Coronavirus Information for the UC San Diego Community

Our leaders are working closely with federal and state officials to ensure your ongoing safety at the university. Stay up to date with the latest developments. Learn more.

Santa Ana winds of Southern California impact PM2.5 with and without smoke from wildfires

TitleSanta Ana winds of Southern California impact PM2.5 with and without smoke from wildfires
Publication TypeJournal Article
Year of Publication2020
AuthorsAguilera R., Gershunov A, Ilango S.D, Guzman-Morales J., Benmarhnia T.
Date Published2020/01
Type of ArticleArticle
ISBN Number2471-1403
Accession NumberWOS:000509501000002
KeywordsAir quality; climate-change; coast air basin; Environmental Sciences & Ecology; exposure; health; particles; pm10; pm2.5; pollution; Public, Environmental & Occupational; quality; Santa Ana Winds; southern california; temperature; wildfire smoke

Fine particulate matter (PM2.5) raises human health concerns since it can deeply penetrate the respiratory system and enter the bloodstream, thus potentially impacting vital organs. Strong winds transport and disperse PM2.5, which can travel over long distances. Smoke from wildfires is a major episodic and seasonal hazard in Southern California (SoCal), where the onset of Santa Ana winds (SAWs) in early fall before the first rains of winter is associated with the region's most damaging wildfires. However, SAWs also tend to improve visibility as they sweep haze particles from highly polluted areas far out to sea. Previous studies characterizing PM2.5 in the region are limited in time span and spatial extent, and have either addressed only a single event in time or short time series at a limited set of sites. Here we study the space-time relationship between daily levels of PM2.5 in SoCal and SAWs spanning 1999-2012 and also further identify the impact of wildfire smoke on this relationship. We used a rolling correlation approach to characterize the spatial-temporal variability of daily SAW and PM2.5. SAWs tend to lower PM2.5 levels, particularly along the coast and in urban areas, in the absence of wildfires upwind. On the other hand, SAWs markedly increase PM2.5 in zip codes downwind of wildfires. These empirical relationships can be used to identify windows of vulnerability for public health and orient preventive measures.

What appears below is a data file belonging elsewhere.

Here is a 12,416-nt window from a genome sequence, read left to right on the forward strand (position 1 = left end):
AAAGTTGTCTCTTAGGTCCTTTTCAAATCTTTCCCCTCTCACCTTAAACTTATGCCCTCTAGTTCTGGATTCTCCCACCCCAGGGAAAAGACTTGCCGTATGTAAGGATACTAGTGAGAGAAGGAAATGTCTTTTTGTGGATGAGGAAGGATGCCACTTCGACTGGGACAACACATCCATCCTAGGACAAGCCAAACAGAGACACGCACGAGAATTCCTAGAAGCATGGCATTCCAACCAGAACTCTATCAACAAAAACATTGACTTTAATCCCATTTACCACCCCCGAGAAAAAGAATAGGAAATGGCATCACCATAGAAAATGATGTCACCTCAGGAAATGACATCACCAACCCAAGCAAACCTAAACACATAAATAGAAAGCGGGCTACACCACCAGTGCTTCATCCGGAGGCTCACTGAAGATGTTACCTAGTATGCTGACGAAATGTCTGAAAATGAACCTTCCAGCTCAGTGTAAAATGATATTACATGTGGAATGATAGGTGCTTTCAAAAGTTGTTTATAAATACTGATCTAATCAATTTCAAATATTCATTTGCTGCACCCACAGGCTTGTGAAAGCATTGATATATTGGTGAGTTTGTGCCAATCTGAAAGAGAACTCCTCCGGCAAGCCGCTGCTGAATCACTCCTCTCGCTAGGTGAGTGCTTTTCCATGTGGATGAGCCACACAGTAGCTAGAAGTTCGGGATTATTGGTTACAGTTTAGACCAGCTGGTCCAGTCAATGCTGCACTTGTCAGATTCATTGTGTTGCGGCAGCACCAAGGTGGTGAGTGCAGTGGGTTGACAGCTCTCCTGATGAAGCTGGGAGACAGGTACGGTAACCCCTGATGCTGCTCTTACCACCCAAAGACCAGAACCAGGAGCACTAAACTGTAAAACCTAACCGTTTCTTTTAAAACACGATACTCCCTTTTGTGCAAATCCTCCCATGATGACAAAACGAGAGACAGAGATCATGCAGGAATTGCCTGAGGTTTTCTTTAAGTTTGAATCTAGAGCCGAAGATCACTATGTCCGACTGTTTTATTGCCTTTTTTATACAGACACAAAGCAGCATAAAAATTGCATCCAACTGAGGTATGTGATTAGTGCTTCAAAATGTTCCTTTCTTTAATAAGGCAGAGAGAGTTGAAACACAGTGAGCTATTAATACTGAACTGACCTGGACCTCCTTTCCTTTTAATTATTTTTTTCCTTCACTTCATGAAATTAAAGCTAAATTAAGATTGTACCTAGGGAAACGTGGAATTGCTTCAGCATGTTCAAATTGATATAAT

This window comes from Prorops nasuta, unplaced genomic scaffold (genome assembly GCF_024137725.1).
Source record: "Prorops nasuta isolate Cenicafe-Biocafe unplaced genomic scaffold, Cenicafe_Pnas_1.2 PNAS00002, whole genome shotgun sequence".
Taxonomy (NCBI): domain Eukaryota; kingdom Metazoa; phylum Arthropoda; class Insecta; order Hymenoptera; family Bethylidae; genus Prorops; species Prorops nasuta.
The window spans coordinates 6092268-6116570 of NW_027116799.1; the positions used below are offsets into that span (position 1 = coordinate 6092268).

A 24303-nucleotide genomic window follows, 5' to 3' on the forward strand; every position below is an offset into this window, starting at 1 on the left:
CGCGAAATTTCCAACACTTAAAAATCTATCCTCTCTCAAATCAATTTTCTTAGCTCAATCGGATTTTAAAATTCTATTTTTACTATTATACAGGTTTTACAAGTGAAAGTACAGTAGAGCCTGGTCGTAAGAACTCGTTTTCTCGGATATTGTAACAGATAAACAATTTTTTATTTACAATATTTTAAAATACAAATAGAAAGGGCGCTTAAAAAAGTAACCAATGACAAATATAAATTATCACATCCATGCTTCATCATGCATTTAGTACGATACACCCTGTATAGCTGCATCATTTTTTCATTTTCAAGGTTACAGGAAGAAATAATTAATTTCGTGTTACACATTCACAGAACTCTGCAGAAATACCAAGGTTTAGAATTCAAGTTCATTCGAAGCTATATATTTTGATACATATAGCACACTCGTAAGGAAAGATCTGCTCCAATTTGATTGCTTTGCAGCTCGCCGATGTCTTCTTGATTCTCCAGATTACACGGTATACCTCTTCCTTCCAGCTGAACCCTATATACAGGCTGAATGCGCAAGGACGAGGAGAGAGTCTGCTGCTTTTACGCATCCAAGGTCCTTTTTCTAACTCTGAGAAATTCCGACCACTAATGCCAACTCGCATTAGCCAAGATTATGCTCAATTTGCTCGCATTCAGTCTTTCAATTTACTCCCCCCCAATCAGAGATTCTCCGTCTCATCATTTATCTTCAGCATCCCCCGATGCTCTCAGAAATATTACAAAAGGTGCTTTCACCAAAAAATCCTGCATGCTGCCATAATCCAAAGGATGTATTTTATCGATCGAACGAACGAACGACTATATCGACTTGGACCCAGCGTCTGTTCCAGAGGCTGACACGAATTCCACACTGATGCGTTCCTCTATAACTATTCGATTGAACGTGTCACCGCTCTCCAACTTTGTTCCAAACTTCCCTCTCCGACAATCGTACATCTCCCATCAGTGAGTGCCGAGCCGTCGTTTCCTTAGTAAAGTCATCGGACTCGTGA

Student Publication: